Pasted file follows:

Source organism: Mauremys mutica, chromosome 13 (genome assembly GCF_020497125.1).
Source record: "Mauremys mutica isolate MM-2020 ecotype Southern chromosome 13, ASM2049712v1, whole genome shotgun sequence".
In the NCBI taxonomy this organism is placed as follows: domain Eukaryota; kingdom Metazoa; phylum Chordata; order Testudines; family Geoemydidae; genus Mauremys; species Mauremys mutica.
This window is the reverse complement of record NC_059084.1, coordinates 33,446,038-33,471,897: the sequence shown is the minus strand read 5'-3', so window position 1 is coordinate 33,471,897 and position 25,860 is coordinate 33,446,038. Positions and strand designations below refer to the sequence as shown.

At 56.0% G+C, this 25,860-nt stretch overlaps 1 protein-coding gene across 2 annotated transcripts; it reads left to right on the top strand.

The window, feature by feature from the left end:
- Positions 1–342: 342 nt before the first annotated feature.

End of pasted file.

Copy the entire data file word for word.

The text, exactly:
Source organism: Mauremys mutica, chromosome 13 (genome assembly GCF_020497125.1).
Source record: "Mauremys mutica isolate MM-2020 ecotype Southern chromosome 13, ASM2049712v1, whole genome shotgun sequence".
In the NCBI taxonomy this organism is placed as follows: domain Eukaryota; kingdom Metazoa; phylum Chordata; order Testudines; family Geoemydidae; genus Mauremys; species Mauremys mutica.
This window is the reverse complement of record NC_059084.1, coordinates 33,446,038-33,471,897: the sequence shown is the minus strand read 5'-3', so window position 1 is coordinate 33,471,897 and position 25,860 is coordinate 33,446,038. Positions and strand designations below refer to the sequence as shown.

At 56.0% G+C, this 25,860-nt stretch overlaps 1 protein-coding gene across 2 annotated transcripts; it reads left to right on the top strand.

The window, feature by feature from the left end:
- Positions 1–342: 342 nt before the first annotated feature.